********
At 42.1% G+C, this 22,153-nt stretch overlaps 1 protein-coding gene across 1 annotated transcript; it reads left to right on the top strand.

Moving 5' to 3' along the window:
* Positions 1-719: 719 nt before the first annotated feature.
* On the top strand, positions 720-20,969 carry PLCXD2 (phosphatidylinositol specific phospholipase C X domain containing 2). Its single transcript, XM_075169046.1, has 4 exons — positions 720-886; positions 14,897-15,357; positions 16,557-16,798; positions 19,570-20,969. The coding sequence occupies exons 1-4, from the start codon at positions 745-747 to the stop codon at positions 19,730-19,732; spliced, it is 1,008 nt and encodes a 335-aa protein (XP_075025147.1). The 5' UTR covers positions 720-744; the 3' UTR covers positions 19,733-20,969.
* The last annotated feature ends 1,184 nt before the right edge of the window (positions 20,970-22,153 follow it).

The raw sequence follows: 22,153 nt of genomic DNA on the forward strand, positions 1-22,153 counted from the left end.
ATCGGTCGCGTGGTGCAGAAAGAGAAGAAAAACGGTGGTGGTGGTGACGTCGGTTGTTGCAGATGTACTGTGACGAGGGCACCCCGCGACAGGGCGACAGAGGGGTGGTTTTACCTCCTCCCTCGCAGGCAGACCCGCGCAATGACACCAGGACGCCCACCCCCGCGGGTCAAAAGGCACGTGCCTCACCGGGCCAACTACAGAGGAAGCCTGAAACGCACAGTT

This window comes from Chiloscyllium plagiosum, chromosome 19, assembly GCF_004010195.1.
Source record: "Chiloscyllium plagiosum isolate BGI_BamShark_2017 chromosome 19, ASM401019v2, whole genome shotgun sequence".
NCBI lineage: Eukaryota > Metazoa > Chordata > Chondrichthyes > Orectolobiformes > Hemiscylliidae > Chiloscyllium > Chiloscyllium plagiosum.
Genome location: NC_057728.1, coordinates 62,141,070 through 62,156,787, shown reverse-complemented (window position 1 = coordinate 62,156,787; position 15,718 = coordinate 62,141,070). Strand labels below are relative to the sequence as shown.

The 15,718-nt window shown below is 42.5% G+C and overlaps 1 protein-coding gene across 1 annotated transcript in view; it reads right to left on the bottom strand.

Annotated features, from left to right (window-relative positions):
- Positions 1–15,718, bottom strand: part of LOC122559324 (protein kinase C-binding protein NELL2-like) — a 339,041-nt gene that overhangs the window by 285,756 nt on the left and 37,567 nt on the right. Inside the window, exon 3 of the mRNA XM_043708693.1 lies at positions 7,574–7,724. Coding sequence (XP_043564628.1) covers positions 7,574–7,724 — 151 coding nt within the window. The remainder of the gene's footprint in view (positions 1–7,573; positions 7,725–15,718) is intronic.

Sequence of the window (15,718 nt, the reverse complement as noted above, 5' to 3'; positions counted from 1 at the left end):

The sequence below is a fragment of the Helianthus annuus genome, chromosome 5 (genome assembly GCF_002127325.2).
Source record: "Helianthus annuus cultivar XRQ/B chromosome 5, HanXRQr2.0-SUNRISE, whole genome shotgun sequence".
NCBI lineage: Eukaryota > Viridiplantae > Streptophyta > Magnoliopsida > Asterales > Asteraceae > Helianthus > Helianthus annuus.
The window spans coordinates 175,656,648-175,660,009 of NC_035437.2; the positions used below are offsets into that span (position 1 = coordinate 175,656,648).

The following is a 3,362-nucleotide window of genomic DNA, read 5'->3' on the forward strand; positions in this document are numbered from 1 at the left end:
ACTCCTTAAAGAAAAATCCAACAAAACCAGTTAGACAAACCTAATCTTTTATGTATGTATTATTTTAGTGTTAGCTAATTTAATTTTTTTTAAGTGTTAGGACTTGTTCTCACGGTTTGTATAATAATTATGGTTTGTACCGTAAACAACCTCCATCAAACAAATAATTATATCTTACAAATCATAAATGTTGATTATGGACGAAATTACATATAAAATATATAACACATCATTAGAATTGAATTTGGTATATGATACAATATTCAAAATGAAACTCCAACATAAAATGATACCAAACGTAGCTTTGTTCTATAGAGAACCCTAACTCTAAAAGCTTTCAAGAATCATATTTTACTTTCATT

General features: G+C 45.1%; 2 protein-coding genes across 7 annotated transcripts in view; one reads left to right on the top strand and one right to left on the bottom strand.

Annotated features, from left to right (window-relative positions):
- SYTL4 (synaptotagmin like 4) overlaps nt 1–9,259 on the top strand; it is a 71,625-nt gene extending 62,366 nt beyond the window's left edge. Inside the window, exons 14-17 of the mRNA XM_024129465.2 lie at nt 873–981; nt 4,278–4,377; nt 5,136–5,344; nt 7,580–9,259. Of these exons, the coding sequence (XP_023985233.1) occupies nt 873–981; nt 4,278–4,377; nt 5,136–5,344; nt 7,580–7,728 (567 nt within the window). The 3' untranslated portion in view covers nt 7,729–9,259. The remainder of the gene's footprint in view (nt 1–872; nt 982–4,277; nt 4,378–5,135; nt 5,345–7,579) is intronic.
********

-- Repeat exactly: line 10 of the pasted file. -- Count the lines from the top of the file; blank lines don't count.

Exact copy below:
NCBI lineage: Eukaryota > Metazoa > Chordata > Chondrichthyes > Orectolobiformes > Hemiscylliidae > Chiloscyllium > Chiloscyllium plagiosum.